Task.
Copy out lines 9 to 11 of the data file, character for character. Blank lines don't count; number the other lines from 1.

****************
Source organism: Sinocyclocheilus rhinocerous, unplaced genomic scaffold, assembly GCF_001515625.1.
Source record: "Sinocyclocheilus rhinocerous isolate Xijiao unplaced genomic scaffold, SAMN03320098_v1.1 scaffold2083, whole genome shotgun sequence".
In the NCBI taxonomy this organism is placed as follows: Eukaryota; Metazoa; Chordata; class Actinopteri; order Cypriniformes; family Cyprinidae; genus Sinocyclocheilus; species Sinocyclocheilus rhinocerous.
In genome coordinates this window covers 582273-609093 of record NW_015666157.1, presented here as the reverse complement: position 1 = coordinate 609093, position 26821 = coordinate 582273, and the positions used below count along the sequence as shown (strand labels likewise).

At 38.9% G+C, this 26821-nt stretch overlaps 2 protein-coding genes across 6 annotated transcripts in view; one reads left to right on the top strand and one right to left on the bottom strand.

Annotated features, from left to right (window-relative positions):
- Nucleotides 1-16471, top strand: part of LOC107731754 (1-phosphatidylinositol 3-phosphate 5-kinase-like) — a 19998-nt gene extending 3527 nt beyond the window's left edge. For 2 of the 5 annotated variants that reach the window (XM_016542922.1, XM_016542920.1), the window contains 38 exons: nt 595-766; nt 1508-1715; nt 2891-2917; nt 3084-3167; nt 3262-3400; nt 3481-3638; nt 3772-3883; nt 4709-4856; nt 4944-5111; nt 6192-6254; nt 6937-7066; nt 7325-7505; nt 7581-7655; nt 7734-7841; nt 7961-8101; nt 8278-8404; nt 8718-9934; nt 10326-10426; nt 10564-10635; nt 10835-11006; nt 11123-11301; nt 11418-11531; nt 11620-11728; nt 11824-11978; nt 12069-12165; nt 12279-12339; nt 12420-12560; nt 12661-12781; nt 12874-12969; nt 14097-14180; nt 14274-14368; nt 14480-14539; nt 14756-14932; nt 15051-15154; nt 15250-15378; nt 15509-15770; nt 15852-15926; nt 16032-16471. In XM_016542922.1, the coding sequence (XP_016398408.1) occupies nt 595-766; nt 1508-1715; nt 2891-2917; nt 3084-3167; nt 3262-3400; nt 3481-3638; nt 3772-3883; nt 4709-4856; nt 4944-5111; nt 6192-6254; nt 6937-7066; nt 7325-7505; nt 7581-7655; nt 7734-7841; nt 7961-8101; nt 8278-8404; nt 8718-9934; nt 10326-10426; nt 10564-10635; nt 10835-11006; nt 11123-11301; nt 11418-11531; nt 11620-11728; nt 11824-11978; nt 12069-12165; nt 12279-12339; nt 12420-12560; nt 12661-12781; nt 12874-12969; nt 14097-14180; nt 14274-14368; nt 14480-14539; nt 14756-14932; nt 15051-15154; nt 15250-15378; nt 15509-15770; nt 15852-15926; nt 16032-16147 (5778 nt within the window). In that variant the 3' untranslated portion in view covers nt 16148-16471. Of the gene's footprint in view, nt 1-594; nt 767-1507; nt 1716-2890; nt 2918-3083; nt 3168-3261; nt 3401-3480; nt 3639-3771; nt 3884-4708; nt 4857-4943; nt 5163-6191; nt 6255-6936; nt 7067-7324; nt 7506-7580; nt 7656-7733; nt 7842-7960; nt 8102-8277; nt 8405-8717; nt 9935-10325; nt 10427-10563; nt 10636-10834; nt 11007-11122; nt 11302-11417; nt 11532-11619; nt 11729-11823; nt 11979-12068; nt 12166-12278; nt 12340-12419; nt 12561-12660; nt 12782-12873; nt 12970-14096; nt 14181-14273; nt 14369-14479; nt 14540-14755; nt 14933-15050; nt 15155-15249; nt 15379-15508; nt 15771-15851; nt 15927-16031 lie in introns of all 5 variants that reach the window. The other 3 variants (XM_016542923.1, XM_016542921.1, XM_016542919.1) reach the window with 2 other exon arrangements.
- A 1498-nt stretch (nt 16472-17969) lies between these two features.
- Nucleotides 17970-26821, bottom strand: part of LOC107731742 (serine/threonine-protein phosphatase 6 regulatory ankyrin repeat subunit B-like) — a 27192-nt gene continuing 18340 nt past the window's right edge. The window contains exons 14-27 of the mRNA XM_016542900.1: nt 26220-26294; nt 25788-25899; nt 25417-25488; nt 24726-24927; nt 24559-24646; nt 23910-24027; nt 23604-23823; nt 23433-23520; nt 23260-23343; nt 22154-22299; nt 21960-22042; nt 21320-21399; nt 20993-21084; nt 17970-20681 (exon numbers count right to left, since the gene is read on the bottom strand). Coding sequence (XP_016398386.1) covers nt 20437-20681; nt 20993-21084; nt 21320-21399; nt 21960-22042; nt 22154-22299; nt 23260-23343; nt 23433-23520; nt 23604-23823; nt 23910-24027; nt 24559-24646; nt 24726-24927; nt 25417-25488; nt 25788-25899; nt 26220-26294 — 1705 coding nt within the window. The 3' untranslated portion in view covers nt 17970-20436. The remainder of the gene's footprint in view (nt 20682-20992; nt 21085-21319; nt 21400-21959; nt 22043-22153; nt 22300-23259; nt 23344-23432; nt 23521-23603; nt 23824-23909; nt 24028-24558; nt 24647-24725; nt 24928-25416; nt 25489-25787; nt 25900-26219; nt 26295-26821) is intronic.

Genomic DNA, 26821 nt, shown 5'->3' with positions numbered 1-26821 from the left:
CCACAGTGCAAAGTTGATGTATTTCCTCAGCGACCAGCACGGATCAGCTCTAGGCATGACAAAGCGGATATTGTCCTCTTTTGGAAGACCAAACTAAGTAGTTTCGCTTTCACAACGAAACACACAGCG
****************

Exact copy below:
- Nucleotides 17970-26821, bottom strand: part of LOC107731742 (serine/threonine-protein phosphatase 6 regulatory ankyrin repeat subunit B-like) — a 27192-nt gene continuing 18340 nt past the window's right edge. The window contains exons 14-27 of the mRNA XM_016542900.1: nt 26220-26294; nt 25788-25899; nt 25417-25488; nt 24726-24927; nt 24559-24646; nt 23910-24027; nt 23604-23823; nt 23433-23520; nt 23260-23343; nt 22154-22299; nt 21960-22042; nt 21320-21399; nt 20993-21084; nt 17970-20681 (exon numbers count right to left, since the gene is read on the bottom strand). Coding sequence (XP_016398386.1) covers nt 20437-20681; nt 20993-21084; nt 21320-21399; nt 21960-22042; nt 22154-22299; nt 23260-23343; nt 23433-23520; nt 23604-23823; nt 23910-24027; nt 24559-24646; nt 24726-24927; nt 25417-25488; nt 25788-25899; nt 26220-26294 — 1705 coding nt within the window. The 3' untranslated portion in view covers nt 17970-20436. The remainder of the gene's footprint in view (nt 20682-20992; nt 21085-21319; nt 21400-21959; nt 22043-22153; nt 22300-23259; nt 23344-23432; nt 23521-23603; nt 23824-23909; nt 24028-24558; nt 24647-24725; nt 24928-25416; nt 25489-25787; nt 25900-26219; nt 26295-26821) is intronic.

Genomic DNA, 26821 nt, shown 5'->3' with positions numbered 1-26821 from the left:
CCACAGTGCAAAGTTGATGTATTTCCTCAGCGACCAGCACGGATCAGCTCTAGGCATGACAAAGCGGATATTGTCCTCTTTTGGAAGACCAAACTAAGTAGTTTCGCTTTCACAACGAAACACACAGCG